There are two categories of pseudorabies virus (PRV). Classical PRV was formerly present in North American commercial production prior to eradication in 2004. It has been eliminated in much of the developed world, but does reside in feral pigs in the US, Europe, Latin America, and Asia. The other category, high path variant PRV, emerged in China in 2011 and causes severe pseudorabies in vaccinated and nonvaccinated sows and pigs. Now, thanks to Swine Health Information Center (SHIC) sponsored research, we can discern diagnostically between classical and high path variant PRV with a single highly sensitive and specific PCR test.
It is a part of SHIC’s mission to protect and enhance the health of the United States Swine herd through coordinated global disease monitoring and targeted research investments that minimize the impact of future disease threats. Making sure we have the tools to diagnose key emerging pathogens is an ongoing key focus. SHIC has sponsored research that allows or updates detection of 17 prioritized swine viral pathogens like both PRV variants.
The newly developed PRV assay is highly sensitive, specific, and was able to detect as low as one infectious PRV particle in a sample while discerning between the variant and classical strain simultaneously. The assay did not detect other similar herpesviruses or swine viruses encountered in modern swine farms.
The assay was validated on nasal swabs, oral swabs, whole blood, serum, and tissues at the Kansas State University Veterinary Diagnostic Laboratory and at the National Veterinary Services Laboratory in Iowa. Specificity of the assay was further confirmed by testing over 300 clinical samples (serum, tissues, and swabs) collected from Canadian and US national herds.
PRV, a herpesvirus, is a disease no longer in the US commercial herd thanks to a successfully executed eradication program. Also called Aujeszky’s disease, it can infect other livestock and wild mammals, but pigs are the main hosts and reservoir for the virus. Clinical expression of the disease includes high morbidity and mortality in suckling pigs, respiratory problems in growing and fattening hogs, and reproductive problems in sows. Like other herpesviruses, infection of the nervous system is lifelong with periodic shedding. PRV does not infect humans.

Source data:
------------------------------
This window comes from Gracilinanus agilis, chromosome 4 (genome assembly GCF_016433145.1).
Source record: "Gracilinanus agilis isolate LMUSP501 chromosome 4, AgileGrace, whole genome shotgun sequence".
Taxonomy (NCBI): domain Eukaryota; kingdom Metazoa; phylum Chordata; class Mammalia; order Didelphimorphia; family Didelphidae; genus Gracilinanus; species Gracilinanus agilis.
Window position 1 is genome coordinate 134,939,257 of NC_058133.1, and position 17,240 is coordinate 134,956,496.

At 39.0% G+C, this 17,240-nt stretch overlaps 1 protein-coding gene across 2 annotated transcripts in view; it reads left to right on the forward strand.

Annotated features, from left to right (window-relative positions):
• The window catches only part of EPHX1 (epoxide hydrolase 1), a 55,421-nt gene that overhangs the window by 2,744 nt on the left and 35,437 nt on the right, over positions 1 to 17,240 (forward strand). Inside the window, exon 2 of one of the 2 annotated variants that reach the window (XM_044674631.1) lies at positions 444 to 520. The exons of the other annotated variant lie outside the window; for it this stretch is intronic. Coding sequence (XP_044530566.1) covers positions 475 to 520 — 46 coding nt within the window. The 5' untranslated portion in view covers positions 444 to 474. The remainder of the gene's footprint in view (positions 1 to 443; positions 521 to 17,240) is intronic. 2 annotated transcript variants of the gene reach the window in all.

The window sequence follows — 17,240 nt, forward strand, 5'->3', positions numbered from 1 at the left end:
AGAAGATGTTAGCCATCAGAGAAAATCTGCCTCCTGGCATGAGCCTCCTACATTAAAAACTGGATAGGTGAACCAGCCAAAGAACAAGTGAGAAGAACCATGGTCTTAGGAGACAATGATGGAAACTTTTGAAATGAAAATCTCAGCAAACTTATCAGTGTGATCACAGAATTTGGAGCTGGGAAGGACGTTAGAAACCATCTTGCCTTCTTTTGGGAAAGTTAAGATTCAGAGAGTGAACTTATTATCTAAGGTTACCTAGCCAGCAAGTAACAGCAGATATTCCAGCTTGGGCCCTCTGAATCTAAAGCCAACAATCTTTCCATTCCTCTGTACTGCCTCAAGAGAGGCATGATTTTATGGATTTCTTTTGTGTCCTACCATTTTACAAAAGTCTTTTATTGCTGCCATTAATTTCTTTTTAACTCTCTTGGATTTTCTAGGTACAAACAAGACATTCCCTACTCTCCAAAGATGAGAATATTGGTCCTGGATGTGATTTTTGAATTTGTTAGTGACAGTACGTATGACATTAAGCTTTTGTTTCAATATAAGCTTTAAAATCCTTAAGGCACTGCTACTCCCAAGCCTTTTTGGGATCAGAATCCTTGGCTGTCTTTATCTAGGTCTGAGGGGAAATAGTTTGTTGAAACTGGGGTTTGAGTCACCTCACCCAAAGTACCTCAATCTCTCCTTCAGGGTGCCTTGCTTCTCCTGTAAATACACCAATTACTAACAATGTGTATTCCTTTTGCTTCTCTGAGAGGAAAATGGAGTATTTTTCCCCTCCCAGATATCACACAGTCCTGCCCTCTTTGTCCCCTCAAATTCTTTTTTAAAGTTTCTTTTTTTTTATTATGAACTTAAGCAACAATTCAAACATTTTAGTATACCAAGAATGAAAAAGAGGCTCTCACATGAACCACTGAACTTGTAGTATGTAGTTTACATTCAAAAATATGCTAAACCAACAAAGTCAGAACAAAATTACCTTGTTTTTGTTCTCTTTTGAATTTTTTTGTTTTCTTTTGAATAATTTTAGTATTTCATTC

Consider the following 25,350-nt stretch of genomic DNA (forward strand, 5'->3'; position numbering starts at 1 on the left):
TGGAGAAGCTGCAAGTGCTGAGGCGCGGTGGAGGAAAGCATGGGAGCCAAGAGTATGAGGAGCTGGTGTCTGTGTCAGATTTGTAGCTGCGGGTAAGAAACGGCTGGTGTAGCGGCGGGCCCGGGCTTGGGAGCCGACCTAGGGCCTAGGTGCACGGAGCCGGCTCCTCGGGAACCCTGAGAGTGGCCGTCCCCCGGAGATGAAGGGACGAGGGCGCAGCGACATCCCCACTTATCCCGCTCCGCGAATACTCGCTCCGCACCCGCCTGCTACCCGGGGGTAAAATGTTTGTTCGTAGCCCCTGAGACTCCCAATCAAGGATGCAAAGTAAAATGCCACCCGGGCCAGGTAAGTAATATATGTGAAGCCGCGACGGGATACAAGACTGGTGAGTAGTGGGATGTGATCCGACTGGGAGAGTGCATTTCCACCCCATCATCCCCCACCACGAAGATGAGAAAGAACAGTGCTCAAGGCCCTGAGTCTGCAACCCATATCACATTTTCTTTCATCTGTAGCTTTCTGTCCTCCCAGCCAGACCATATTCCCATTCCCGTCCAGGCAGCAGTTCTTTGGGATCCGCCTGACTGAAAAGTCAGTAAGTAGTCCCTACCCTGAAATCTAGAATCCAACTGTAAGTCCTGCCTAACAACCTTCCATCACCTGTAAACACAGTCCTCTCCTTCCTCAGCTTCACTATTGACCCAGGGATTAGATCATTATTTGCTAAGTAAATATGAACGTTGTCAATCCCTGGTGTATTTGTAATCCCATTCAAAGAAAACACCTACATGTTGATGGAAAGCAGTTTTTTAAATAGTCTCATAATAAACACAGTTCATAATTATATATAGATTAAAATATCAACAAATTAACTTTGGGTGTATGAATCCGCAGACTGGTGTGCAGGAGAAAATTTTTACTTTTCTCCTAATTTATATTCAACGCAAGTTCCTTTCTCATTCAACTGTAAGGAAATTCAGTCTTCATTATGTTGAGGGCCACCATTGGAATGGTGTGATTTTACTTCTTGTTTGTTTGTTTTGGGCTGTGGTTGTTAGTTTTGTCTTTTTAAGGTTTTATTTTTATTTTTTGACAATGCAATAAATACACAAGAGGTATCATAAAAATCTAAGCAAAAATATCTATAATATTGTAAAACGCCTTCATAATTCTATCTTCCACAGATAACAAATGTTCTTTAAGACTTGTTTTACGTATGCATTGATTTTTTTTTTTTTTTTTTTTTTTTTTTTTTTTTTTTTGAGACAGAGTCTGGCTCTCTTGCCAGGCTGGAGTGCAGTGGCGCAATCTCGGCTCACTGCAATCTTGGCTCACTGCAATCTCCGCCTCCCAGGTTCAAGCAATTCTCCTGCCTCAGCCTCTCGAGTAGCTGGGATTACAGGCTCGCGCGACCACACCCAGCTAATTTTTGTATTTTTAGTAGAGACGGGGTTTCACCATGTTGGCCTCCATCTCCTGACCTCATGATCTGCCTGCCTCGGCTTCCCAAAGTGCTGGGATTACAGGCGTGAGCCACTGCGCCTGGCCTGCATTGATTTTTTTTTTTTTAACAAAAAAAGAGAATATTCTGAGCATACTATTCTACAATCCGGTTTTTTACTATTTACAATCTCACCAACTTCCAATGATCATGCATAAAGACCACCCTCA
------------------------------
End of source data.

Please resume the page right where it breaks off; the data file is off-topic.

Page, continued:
In addition to the US commercial herd, Canada, Greenland, and Australia are free of PRV; however, classical PRV does exist in approximately 20 percent of feral US swine and 0 to 60 percent feral swine in Europe, depending on region. China has been positive for classical PRV since 1947. Since 1990, more than 80 percent of pigs in China have been vaccinated. However, in 2011, a highly pathogenic variant version of PRV emerged in China and was clinically expressed in vaccinated and non-vaccinated herds alike. These variant strains caused mortality rates up to 50 percent in suckling pigs.
Early detection and understanding sources of PRV are essential to contain spread and prevent economic losses, should the virus arrive in the US. The availability of a test to discern classical from the variant high path Chinese strain strengthens the US ability to respond quickly and effectively.
In incidents of high or ongoing morbidity or mortality, where an etiology is either not identified or there is a strong suspicion that the identified etiology is not the likely cause of the outbreak, SHIC continues to offer diagnostic fee support after the initial diagnostic workup is completed and paid for by the owner. In these cases, additional support for the fees of further diagnostic workup may help to identify newly introduced or emerging swine diseases. Find a description of the requirements, submission and review process for the Support for Diagnostic Fees Program on the SHIC website.
Funded by America’s pork producers to protect and enhance the health of the US swine herd, the Swine Health Information Center focuses its efforts on prevention, preparedness, and response. As a conduit of information and research, SHIC encourages sharing of its publications and research for the benefit of swine health. Forward, reprint, and quote SHIC material freely. For more information, visit http://www.swinehealth.org or contact Dr. Paul Sundberg at email@example.com.